15. Davis JB (2017b) The continuing relevance of Keynes’s philosophical thinking: reflexivity, complexity, and uncertainty. Annals of the Fondazione Luigi Einaudi: An Interdisciplinary Journal of Economics, History and Political Science, LI(1-2017)Google Scholar
  16. Debreu G (1959) Theory of value. An axiomatic analysis of economic equilibrium. Cowles Foundation for Research in Economics at Yale, monograph #17. Yale University Press, New HeavenGoogle Scholar
  17. Denzau AT, North DC (1994) Shared mental models: ideologies and institutions. Kyklos 47(1):3–31CrossRefGoogle Scholar
  18. Dopfer K (2012) The origins of meso economics. J Evol Econ 22(1):133–160. CrossRefGoogle Scholar
  19. Dopfer K, Potts J (2009) On the theory of economic evolution. Evolutionary and Institutional Economics Review 6(1):23–44CrossRefGoogle Scholar
  20. Dopfer K, Foster J, Potts J (2004) Micro-meso-macro. J Evol Econ 14(3):263–279CrossRefGoogle Scholar
  21. Earl PE (2003) The entrepreneur as a constructor of connections. In: Koppl R (ed) Austrian economics and entrepreneurial studies. JAI-Elsevier Science, Oxford, pp 113–130CrossRefGoogle Scholar
  22. Encinar MI (2002) Análisis de las propiedades de “consistencia” y “realizabilidad” en los planes de acción. Una perspectiva desde la teoría económica. Universidad Autónoma de MadridGoogle Scholar
  23. Encinar MI (2016) Evolutionary efficiency in economic systems: a proposal. Cuadernos de Economía / Spanish. J Econ Financ 39:93–98. Google Scholar
  24. Fontana M (2008) The complexity approach to economics: a paradigm shift. CESMEP Working Paper Series, N. 001/2008. TorinoGoogle Scholar
  25. Foster J (2005) From simplistic to complex systems in economics. Camb J Econ 29:873–892CrossRefGoogle Scholar
  26. Fuster JM (2008) The prefrontal cortex, 4th edn. Academic Press, AmsterdamGoogle Scholar
  27. Geels FW (2004) From sectoral systems of innovation to socio-technical systems. Insights about dynamics and change from sociology and institutional theory. Res Policy 33:897–920CrossRefGoogle Scholar
  28. Harper DA (2013) Property rights, entrepreneurship and coordination. J Econ Behav Organ 88:62–77. CrossRefGoogle Scholar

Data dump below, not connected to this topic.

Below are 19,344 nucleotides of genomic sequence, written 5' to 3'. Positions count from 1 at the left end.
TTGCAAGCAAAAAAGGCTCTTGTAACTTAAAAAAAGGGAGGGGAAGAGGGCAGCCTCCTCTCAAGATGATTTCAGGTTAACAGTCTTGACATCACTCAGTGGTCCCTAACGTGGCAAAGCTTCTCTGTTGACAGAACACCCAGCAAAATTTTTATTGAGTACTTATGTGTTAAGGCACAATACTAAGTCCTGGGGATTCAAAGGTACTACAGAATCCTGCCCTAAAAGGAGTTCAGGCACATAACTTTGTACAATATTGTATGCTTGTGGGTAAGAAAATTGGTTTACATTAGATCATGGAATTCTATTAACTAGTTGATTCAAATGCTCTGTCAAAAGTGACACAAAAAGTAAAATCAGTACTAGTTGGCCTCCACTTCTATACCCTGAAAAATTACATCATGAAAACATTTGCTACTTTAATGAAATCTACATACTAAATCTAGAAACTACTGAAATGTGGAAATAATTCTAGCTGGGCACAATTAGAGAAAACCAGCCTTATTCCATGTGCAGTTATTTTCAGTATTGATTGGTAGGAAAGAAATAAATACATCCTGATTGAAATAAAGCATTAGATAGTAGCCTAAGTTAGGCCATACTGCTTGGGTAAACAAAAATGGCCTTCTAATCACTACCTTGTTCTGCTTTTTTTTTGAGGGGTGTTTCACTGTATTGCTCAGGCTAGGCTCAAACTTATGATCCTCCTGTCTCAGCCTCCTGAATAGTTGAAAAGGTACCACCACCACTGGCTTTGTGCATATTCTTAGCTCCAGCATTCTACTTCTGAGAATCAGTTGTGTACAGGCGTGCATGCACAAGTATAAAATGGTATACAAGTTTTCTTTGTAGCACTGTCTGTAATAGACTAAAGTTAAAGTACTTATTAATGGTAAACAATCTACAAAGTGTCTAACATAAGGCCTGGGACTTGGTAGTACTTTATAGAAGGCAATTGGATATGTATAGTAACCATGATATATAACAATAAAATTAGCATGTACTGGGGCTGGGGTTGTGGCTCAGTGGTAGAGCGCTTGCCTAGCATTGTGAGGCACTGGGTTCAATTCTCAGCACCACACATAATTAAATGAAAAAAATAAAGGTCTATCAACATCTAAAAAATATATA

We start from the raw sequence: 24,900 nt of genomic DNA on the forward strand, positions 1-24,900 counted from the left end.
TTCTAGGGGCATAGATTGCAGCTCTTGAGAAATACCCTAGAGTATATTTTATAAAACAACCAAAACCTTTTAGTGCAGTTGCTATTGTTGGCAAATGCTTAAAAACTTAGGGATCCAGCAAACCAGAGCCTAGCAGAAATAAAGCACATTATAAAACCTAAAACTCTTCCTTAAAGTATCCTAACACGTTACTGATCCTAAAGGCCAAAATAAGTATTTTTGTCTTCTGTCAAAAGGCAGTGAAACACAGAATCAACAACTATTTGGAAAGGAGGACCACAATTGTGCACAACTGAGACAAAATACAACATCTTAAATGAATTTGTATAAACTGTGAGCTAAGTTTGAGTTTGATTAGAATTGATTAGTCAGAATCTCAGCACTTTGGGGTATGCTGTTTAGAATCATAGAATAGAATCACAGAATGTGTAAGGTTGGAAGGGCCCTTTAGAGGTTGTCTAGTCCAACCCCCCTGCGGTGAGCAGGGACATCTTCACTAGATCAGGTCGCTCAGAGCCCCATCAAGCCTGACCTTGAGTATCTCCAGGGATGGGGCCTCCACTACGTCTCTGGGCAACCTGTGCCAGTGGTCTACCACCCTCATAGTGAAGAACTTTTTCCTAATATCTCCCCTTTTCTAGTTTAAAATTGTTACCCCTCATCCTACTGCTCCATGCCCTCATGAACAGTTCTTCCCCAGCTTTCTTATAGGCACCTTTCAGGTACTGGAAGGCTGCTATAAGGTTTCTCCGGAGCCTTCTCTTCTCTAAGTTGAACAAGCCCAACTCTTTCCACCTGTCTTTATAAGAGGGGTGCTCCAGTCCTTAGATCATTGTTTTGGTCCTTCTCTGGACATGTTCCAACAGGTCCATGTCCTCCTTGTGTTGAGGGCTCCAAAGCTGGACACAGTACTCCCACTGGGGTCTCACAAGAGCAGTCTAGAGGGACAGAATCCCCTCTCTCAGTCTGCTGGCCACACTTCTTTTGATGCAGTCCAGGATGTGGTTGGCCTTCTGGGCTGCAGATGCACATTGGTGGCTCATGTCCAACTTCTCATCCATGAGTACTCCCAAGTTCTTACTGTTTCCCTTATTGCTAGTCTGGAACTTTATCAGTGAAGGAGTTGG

29. Harper DA, Endres AM (2017) From Quaker oats to virgin brides: brand capital as a complex adaptive system. J Inst Econ. Advance online publication.
  30. Hayek FA (1937) Economics and knowledge. Economica, (February):33–54Google Scholar
  31. Hayek FA (1945) The use of knowledge in society. Am Econ Rev 35:519–530Google Scholar
  32. Hayek FA (1978) Competition as a discovery procedure. In: New studies in philosophy, politics, economics and the history of ideas. Chicago University Press, Chicago Ill, pp 179–190Google Scholar
  33. Huerta de Soto J (2012) La esencia de la escuela austríaca y su concepto de eficiencia dinámica. Información Comercial Española, marzo-abril 865:55–69Google Scholar
  34. Kallerud E (2011) Goals conflict and goal alignment in science, technology and innovation policy discourse. In: NIFU Nordic Institute for Studies in innovation. Research and Education, NorwayGoogle Scholar
  35. Keynes JM (1936) The general the ory of employment, interest and money. Macmillan, LondonGoogle Scholar
  36. Kirzner IM (1973) Competition and entrepreneurship. The University of Chicago Press, ChicagoGoogle Scholar
  37. Kirzner IM (1992) The meaning of the market process. Routledge, LondonCrossRefGoogle Scholar
  38. Koppl R (2002) Big players and the economic theory of expectations. Palgrave Macmillan, LondonCrossRefGoogle Scholar
  39. Lachmann LM (1971) The legacy of Max Weber. The Glendessary Press, BerkeleyGoogle Scholar
  40. Lane D, Malerba F, Maxfield R, Orsenigo L (1996) Choice and action. J Evol Econ 6(1):43–76CrossRefGoogle Scholar